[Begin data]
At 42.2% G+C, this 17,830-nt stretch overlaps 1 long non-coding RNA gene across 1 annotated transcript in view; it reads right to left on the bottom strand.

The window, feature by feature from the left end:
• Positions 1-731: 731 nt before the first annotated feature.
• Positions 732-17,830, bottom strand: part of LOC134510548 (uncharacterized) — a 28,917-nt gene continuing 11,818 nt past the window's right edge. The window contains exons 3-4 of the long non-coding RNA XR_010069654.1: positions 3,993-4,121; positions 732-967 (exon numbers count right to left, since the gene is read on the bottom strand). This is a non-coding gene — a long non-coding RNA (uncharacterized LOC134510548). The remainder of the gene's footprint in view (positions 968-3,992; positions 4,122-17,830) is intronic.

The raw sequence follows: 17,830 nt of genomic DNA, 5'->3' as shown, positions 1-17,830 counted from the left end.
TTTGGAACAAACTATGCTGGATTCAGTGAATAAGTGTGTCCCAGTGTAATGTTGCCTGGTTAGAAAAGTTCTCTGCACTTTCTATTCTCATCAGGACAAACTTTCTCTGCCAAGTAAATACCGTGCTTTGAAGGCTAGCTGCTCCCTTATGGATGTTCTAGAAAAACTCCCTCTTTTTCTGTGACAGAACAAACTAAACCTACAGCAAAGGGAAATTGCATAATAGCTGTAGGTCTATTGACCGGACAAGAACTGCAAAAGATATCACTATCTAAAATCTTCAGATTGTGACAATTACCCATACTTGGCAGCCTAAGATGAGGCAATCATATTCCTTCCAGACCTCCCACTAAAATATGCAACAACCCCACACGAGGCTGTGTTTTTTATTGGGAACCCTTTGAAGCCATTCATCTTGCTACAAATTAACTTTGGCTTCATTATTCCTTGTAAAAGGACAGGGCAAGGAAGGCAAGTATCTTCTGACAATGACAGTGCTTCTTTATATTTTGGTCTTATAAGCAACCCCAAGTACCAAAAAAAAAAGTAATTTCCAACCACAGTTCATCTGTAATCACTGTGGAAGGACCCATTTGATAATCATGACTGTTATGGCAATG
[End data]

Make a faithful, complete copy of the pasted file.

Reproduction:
At 42.2% G+C, this 17,830-nt stretch overlaps 1 long non-coding RNA gene across 1 annotated transcript in view; it reads right to left on the bottom strand.

The window, feature by feature from the left end:
• Positions 1-731: 731 nt before the first annotated feature.
• Positions 732-17,830, bottom strand: part of LOC134510548 (uncharacterized) — a 28,917-nt gene continuing 11,818 nt past the window's right edge. The window contains exons 3-4 of the long non-coding RNA XR_010069654.1: positions 3,993-4,121; positions 732-967 (exon numbers count right to left, since the gene is read on the bottom strand). This is a non-coding gene — a long non-coding RNA (uncharacterized LOC134510548). The remainder of the gene's footprint in view (positions 968-3,992; positions 4,122-17,830) is intronic.

The raw sequence follows: 17,830 nt of genomic DNA, 5'->3' as shown, positions 1-17,830 counted from the left end.
TTTGGAACAAACTATGCTGGATTCAGTGAATAAGTGTGTCCCAGTGTAATGTTGCCTGGTTAGAAAAGTTCTCTGCACTTTCTATTCTCATCAGGACAAACTTTCTCTGCCAAGTAAATACCGTGCTTTGAAGGCTAGCTGCTCCCTTATGGATGTTCTAGAAAAACTCCCTCTTTTTCTGTGACAGAACAAACTAAACCTACAGCAAAGGGAAATTGCATAATAGCTGTAGGTCTATTGACCGGACAAGAACTGCAAAAGATATCACTATCTAAAATCTTCAGATTGTGACAATTACCCATACTTGGCAGCCTAAGATGAGGCAATCATATTCCTTCCAGACCTCCCACTAAAATATGCAACAACCCCACACGAGGCTGTGTTTTTTATTGGGAACCCTTTGAAGCCATTCATCTTGCTACAAATTAACTTTGGCTTCATTATTCCTTGTAAAAGGACAGGGCAAGGAAGGCAAGTATCTTCTGACAATGACAGTGCTTCTTTATATTTTGGTCTTATAAGCAACCCCAAGTACCAAAAAAAAAAGTAATTTCCAACCACAGTTCATCTGTAATCACTGTGGAAGGACCCATTTGATAATCATGACTGTTATGGCAATG